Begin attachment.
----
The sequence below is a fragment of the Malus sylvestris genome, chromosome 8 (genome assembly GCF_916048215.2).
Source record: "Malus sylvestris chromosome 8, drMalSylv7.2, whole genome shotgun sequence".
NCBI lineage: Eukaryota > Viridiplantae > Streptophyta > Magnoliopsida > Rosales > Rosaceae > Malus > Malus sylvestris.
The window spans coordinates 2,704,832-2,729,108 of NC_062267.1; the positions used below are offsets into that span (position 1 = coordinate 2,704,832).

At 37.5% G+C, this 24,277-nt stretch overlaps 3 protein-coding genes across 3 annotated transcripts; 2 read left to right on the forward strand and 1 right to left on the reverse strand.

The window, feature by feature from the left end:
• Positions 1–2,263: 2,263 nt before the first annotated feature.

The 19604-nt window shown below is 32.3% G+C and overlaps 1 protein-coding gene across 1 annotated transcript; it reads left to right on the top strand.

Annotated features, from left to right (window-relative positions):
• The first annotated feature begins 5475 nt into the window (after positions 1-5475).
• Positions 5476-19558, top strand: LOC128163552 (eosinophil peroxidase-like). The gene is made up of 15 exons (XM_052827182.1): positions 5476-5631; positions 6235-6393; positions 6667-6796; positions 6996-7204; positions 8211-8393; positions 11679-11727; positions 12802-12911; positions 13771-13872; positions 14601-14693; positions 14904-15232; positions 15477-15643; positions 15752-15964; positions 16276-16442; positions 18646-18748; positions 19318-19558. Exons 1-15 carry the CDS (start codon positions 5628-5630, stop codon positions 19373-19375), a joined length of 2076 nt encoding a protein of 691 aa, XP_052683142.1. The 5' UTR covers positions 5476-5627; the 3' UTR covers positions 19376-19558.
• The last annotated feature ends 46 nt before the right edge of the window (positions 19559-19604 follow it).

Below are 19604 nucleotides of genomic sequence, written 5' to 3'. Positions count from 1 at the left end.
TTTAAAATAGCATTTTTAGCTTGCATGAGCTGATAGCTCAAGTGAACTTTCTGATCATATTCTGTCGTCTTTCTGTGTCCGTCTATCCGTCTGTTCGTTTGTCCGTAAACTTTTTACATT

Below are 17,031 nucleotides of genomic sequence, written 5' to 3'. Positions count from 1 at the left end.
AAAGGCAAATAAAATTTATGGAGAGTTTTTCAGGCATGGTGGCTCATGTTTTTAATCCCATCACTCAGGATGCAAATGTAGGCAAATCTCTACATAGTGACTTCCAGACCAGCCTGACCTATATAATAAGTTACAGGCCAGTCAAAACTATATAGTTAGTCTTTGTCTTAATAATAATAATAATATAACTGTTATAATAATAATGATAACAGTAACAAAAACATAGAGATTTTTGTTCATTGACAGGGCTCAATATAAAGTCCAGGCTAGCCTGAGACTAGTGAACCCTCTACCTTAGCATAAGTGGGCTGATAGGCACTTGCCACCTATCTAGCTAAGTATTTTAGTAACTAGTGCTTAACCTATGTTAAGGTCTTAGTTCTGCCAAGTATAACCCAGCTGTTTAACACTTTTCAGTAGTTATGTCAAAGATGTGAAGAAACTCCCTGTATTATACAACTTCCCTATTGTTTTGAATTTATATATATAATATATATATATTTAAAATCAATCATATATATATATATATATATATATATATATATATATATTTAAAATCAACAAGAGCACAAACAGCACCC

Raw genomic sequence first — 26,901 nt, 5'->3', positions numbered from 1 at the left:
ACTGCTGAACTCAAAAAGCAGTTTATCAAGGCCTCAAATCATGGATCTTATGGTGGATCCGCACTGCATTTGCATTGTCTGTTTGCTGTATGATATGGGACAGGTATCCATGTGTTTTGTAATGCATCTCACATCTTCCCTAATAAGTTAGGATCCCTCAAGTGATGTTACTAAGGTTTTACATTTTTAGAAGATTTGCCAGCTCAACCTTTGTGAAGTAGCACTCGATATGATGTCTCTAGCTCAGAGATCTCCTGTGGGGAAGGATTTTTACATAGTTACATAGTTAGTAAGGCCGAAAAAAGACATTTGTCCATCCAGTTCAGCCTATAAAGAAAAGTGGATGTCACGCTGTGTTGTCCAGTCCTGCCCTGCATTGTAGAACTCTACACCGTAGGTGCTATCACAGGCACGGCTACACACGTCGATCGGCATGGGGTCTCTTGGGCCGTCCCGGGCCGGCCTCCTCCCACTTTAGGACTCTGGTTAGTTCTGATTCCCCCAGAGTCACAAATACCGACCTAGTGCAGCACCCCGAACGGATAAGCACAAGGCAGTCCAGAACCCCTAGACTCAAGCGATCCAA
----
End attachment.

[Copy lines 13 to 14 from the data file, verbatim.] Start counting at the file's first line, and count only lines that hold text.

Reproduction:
Below are 19604 nucleotides of genomic sequence, written 5' to 3'. Positions count from 1 at the left end.
TTTAAAATAGCATTTTTAGCTTGCATGAGCTGATAGCTCAAGTGAACTTTCTGATCATATTCTGTCGTCTTTCTGTGTCCGTCTATCCGTCTGTTCGTTTGTCCGTAAACTTTTTACATT